Sean Canney TD, Minister of State for Natural Resources, has welcomed the results of a survey of the 38 companies in the Geoscience Ireland cluster that showed turnover for 2018 stands at €1,024,519,082 and that 253 net new jobs were created last year.
The Geoscience Ireland business cluster is operated by Geological Survey Ireland (GSI), a division of the Department of Communications, Climate Action and Environment, and assists Irish companies in winning business in international markets.
The survey also showed that the small and medium-sized companies (33 SMEs) within the cluster generated €299,609,082 and created 198 net new jobs – 35.7% of total turnover was derived from overseas activity.
Commenting on the survey, Minister Canney welcomed the “sustained economic growth and the creation of jobs in the highly technical geoscience sector. While construction and infrastructure activity has recovered in Ireland, a continued focus on the export potential for Irish SMEs must remain a key target for job creation. “My Department will continue to support the Geoscience Ireland business cluster in winning business overseas, which has seen the creation of 1,356 new jobs since its launch in September 2012. We look forward to continued collaboration with Enterprise Ireland and the Departments of Business, Enterprise and Innovation, and Foreign Affairs and Trade.”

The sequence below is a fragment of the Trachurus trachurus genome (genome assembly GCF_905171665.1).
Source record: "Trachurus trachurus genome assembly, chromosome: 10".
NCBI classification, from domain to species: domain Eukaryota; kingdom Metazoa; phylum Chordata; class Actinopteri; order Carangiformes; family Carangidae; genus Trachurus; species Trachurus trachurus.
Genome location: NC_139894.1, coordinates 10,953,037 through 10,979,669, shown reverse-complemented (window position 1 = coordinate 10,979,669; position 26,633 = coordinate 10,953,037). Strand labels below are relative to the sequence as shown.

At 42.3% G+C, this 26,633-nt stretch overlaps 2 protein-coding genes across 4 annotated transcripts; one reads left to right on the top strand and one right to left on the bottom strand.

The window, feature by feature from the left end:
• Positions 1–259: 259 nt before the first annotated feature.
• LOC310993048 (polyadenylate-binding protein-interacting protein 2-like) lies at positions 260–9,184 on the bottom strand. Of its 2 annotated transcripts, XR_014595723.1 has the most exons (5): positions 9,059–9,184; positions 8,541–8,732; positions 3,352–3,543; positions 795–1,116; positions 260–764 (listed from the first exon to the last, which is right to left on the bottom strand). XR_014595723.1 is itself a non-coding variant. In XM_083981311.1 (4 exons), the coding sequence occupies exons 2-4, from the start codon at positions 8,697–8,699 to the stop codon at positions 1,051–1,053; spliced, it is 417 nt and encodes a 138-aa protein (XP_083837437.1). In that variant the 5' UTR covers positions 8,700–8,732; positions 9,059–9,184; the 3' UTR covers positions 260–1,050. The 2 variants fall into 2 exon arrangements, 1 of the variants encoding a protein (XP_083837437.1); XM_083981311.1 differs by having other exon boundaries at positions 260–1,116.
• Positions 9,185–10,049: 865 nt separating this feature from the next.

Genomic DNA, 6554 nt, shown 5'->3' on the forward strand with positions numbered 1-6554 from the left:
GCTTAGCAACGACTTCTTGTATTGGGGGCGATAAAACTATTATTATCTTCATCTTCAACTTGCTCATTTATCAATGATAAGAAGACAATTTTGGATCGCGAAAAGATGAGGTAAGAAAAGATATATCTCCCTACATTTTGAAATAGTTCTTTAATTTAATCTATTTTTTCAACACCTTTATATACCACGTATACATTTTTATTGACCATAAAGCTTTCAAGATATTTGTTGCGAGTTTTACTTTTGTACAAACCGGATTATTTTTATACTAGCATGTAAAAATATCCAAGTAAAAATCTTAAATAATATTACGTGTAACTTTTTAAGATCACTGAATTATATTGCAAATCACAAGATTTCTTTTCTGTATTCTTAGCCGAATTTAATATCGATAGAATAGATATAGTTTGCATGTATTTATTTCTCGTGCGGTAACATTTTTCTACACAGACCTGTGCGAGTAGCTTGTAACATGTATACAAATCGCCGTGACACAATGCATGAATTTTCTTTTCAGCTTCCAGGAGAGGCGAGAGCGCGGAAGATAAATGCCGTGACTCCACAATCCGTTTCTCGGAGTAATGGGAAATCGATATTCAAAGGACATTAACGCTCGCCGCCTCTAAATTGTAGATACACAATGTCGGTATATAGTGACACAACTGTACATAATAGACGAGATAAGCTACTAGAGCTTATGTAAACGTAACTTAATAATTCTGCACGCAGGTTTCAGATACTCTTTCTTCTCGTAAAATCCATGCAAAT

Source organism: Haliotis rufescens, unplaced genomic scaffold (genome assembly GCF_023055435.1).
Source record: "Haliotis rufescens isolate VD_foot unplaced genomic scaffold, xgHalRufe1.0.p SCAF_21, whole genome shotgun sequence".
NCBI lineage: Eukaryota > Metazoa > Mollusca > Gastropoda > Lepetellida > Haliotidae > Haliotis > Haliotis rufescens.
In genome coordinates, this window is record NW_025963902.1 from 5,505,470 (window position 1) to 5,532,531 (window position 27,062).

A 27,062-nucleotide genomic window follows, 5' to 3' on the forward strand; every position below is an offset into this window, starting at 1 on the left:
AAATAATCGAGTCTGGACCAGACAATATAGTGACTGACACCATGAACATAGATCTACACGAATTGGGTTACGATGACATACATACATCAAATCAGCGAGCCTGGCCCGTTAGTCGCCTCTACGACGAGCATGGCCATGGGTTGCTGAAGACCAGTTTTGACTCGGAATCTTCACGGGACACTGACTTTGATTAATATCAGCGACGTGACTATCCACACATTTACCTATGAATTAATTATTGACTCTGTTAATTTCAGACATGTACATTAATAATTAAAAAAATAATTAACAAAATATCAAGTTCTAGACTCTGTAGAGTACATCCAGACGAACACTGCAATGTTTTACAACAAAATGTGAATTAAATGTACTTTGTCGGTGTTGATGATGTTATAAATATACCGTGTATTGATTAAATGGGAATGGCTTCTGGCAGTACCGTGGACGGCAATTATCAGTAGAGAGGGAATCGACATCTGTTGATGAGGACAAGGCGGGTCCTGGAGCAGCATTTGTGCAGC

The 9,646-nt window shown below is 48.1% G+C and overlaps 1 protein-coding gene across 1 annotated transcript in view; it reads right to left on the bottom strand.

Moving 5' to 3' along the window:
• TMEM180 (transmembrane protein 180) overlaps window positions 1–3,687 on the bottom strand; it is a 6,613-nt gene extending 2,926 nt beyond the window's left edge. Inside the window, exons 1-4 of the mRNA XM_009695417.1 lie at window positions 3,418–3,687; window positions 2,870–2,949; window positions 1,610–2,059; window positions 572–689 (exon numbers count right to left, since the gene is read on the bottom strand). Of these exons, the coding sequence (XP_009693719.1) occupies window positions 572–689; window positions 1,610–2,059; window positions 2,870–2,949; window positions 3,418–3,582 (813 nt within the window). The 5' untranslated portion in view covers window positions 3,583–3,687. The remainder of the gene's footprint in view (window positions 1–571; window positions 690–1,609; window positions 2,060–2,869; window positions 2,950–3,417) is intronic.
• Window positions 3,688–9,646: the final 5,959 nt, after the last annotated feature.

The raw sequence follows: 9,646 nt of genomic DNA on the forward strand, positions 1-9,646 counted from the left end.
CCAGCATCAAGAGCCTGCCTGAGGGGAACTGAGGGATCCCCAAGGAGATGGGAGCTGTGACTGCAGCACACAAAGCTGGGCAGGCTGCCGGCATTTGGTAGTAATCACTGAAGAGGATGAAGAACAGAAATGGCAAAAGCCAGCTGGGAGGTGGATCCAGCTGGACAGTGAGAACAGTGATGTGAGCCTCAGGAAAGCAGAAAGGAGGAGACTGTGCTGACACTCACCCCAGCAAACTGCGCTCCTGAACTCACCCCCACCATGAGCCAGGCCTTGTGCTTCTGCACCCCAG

Key metrics from the recent survey revealed that:
- Total turnover for 2018: €1,024,519,082; SMEs accounted for €299,609,082 (29.24% of total).
- 74% of Geoscience Ireland companies reported turnover growth, 21% reported a decrease and 5% reported no change.
- Total net new jobs for 2018: 253; SMEs accounted for 198 jobs (78.26%).
- Since 2012, Geoscience Ireland companies have created 1,356 jobs.
- 35.7% of turnover came from international markets in 2018.
Sean Finlay, Director of Geoscience Ireland, said: “We are delighted to see the continued growth in our members’ turnover and job creation. We will continue to work with our members to source and secure commercial contracts in overseas markets.”
Source – Geoscience Ireland